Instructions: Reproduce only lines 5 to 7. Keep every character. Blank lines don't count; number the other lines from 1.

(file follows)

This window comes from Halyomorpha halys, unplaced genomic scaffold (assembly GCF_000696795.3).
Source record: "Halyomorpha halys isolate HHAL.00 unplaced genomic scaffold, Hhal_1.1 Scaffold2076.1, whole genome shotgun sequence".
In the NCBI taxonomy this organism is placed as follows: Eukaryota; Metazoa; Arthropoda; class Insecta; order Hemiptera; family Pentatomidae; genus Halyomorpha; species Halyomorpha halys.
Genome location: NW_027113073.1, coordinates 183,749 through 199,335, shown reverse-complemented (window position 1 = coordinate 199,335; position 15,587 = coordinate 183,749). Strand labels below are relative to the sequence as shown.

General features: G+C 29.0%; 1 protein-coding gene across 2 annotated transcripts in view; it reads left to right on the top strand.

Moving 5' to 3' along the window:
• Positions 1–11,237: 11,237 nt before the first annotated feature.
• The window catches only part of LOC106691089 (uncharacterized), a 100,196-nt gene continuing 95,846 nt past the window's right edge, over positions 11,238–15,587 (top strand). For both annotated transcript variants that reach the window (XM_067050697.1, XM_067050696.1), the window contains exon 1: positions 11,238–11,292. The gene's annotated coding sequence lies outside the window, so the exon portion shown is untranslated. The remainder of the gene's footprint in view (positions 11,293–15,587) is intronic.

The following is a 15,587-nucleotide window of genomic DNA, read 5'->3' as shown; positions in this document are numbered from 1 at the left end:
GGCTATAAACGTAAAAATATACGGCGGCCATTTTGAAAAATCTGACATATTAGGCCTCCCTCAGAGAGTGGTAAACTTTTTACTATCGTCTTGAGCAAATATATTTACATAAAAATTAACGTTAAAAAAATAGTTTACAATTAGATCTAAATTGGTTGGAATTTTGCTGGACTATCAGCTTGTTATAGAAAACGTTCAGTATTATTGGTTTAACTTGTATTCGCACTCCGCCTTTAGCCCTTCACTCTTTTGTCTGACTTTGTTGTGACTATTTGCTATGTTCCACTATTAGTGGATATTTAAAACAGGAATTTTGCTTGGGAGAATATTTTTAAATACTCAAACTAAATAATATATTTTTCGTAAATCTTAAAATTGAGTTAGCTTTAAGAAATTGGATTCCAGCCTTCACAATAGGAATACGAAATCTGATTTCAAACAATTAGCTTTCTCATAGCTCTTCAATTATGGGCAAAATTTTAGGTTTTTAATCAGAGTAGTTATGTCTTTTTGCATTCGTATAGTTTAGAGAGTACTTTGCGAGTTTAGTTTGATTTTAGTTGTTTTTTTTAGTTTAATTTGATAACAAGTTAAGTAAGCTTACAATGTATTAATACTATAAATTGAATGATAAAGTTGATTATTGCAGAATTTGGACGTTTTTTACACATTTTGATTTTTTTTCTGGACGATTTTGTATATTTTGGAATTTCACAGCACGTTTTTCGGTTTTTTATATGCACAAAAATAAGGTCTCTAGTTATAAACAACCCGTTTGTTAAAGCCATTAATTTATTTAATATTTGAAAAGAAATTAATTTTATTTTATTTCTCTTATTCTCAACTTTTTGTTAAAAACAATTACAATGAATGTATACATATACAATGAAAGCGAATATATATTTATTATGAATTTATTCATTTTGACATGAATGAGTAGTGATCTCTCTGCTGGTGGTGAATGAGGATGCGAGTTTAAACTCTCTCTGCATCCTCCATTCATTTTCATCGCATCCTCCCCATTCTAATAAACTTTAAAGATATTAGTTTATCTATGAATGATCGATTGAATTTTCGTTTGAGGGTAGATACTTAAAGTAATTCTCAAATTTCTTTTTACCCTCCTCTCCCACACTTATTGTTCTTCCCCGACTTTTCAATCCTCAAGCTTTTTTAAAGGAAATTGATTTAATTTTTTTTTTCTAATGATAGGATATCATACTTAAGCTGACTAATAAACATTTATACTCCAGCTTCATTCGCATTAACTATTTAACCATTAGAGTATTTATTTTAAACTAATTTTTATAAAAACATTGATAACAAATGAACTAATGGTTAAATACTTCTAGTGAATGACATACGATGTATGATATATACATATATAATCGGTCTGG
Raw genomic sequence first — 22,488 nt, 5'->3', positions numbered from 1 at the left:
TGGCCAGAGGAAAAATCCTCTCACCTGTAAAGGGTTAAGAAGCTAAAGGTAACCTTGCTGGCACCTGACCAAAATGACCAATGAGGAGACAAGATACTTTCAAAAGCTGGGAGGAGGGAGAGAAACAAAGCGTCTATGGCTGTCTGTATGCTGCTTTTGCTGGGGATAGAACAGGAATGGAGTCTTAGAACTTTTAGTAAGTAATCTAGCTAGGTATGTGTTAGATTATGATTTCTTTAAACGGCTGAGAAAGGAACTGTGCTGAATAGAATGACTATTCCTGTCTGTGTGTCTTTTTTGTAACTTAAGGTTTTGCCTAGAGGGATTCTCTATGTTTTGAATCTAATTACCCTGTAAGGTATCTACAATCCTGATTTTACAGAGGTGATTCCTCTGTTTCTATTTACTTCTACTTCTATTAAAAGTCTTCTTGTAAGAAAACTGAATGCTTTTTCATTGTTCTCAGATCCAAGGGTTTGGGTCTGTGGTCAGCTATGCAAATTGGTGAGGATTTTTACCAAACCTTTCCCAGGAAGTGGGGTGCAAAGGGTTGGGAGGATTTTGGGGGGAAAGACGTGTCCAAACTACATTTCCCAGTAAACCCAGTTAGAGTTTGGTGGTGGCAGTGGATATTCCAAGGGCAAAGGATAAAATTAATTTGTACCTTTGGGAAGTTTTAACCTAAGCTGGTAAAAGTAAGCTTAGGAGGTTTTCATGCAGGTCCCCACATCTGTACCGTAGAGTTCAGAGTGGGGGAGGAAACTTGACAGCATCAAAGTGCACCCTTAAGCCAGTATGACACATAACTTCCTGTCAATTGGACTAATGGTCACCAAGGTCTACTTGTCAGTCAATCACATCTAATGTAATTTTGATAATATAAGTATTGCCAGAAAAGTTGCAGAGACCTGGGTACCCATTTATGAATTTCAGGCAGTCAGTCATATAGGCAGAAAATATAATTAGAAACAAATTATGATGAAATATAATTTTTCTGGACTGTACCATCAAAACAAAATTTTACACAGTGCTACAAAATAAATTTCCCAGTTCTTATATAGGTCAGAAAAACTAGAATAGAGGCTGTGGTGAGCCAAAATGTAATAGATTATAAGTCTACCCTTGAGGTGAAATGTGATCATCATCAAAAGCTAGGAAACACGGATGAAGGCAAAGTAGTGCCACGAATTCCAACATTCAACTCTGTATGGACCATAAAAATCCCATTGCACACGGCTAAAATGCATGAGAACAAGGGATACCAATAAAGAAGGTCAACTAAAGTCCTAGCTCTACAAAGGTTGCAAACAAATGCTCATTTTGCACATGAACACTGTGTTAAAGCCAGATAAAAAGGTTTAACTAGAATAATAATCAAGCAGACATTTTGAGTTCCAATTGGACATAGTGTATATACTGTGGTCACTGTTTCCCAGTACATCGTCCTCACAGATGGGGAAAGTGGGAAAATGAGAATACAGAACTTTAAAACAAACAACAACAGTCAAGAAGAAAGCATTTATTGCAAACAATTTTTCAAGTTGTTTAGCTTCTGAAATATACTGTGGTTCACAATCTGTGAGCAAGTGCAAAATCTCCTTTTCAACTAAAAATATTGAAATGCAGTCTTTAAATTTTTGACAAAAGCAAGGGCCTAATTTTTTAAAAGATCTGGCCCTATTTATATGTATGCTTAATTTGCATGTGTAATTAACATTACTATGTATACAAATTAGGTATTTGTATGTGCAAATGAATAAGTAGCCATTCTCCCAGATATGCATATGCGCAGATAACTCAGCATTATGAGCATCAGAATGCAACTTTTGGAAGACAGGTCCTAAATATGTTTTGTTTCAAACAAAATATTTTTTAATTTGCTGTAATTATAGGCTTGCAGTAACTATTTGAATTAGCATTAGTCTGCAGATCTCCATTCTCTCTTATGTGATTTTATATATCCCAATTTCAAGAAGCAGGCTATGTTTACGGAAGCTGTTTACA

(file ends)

General features: G+C 29.0%; 1 protein-coding gene across 2 annotated transcripts in view; it reads left to right on the top strand.

Moving 5' to 3' along the window:
• Positions 1–11,237: 11,237 nt before the first annotated feature.